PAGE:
OK. 1 teaspoon Murray River Salt Flakes = 3g. When I’m baking bread I always weigh everything. Bread using regular cooking salt is much saltier than bread with an equal weight of the above salt flakes, so while weight is unquestionably a factor the mineral composition plays a big part too.

        Liked by 1 person

      • StefanGourmet
        April 1, 2017

        That explains everything. A teaspoon (5 ml) of regular table salt is 7.5 grams. I’d still use a lot less than 2 tsp in the tomato sauce though. And if your salt is not 100% NaCl, that would indeed make a difference, too. (There are people who say that 5 grams of sea salt that is 100% NaCl gives a different result in bread or soup or sauce or some other recipe in which it is dissolved than 5 grams of table salt. And that of course is nonsense.)

        Liked by 1 person

      • ladyredspecs
        April 1, 2017

        PS I also used fresh tomatoes and they vary so much in flavour of course altering the amount of salt needed.

        Liked by 1 person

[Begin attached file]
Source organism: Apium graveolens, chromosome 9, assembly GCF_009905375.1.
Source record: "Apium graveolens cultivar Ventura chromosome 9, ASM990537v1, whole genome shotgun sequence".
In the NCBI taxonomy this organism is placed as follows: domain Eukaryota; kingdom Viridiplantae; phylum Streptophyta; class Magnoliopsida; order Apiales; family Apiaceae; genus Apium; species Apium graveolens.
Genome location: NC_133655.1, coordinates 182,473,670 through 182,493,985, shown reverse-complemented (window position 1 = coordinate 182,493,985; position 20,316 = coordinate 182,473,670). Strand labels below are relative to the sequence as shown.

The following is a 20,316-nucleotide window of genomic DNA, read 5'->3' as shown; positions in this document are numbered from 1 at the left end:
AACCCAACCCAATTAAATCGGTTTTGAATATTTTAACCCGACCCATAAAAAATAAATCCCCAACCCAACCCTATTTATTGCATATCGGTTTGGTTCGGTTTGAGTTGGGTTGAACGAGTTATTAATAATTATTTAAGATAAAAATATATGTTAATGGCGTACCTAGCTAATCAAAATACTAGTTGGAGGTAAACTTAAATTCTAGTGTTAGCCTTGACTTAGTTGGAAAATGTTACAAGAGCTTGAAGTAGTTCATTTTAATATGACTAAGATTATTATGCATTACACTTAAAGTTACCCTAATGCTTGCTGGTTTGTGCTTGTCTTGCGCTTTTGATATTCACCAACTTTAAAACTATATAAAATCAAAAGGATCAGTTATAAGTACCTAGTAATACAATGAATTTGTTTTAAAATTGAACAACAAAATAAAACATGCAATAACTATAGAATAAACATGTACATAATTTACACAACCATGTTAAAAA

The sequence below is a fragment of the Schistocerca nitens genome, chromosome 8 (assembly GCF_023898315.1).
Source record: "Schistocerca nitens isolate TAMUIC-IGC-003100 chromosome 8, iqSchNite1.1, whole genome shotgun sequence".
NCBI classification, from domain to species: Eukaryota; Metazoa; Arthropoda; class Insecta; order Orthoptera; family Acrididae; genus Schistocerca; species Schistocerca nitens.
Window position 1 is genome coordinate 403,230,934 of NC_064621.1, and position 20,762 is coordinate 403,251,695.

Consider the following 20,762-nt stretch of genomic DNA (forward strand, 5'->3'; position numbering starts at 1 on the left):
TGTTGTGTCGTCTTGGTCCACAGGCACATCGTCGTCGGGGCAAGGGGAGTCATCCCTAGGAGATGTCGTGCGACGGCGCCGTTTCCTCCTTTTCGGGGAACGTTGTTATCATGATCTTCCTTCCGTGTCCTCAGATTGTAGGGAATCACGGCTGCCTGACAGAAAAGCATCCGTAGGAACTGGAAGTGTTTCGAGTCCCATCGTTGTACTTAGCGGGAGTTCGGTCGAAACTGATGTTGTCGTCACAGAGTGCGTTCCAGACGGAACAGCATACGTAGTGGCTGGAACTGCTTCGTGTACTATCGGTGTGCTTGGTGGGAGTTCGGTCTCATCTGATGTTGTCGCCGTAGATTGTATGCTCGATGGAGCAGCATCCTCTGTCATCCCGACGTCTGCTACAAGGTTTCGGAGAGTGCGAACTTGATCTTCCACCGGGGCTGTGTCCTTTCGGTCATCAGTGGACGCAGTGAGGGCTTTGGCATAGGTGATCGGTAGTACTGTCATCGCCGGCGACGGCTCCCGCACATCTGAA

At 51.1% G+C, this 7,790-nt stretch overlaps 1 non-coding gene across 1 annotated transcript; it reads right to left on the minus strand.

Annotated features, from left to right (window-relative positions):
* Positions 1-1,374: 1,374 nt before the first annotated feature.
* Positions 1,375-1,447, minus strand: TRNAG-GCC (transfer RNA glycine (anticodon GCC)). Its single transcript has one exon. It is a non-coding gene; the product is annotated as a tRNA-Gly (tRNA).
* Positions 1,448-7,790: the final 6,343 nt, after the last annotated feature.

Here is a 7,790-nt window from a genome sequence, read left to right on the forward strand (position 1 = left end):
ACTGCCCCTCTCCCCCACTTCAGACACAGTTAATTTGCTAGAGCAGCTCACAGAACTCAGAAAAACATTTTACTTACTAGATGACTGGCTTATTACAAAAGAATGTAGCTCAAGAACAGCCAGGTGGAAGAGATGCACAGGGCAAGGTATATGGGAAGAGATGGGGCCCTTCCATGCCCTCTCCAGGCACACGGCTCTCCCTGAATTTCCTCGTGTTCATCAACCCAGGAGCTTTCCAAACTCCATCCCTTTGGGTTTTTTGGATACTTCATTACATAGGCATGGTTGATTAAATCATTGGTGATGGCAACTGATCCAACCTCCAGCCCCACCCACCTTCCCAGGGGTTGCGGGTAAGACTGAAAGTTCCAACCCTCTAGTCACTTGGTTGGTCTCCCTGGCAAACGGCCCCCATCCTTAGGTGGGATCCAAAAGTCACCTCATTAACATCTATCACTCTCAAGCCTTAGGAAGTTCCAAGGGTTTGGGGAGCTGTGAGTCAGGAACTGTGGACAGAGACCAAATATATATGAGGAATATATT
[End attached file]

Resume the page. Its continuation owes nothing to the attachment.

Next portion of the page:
• StefanGourmet
        April 1, 2017

        I used canned tomatoes and added a pinch of sugar after tasting.

        Like

  5. Claudia
    March 29, 2017

    I am so into anything with tomato gravy!

    Like

  6. Archana
    March 29, 2017

    LOVE those gorgeous green kofta! I want to dive right in

    Like

    • ladyredspecs
      March 29, 2017

      Thanks Archana, I’ll take that as a huge compliment from the Ministry of Curry

      Liked by 1 person

      • Archana
        March 29, 2017

        Please do! One of the best kofta curries I have seen!

        Like

  7. Francesca
    March 29, 2017

    Another fabulous veggie curry for teh collection. Love the sound of these koftas.

    Like

    • ladyredspecs
      March 29, 2017

      Thanks Francesca, they were delicious. I think this might be a good one to make with the grandkids. Squishing spinach to shape is a fun job..

      Liked by 1 person

  8. InspiresN
    March 28, 2017

    great idea spinach kofta , looks delicious!

    Liked by 1 person

  9. Lisa @ cheergerm
    March 28, 2017

    Veggie koftas. Be still my beating heart, we always order them but I have never made them. This is a call to arms Sandra. The Yak and I have a table booked at an Indian restaurant this Saturday night for our wedding anniversary that specialises in dosai. It is certainly all about Indian food at the moment, I can’t wait to make this.

    Like

    • ladyredspecs
      March 28, 2017

      Haven’t had any luck making dosa, love to eat them though so I’ll keep trying. These are really yum x Happy days to you both

      Liked by 1 person

  10. Conor Bofin
    March 28, 2017

    Delightful Sandra. I am really enjoying this series. It lightens my commute.

    Like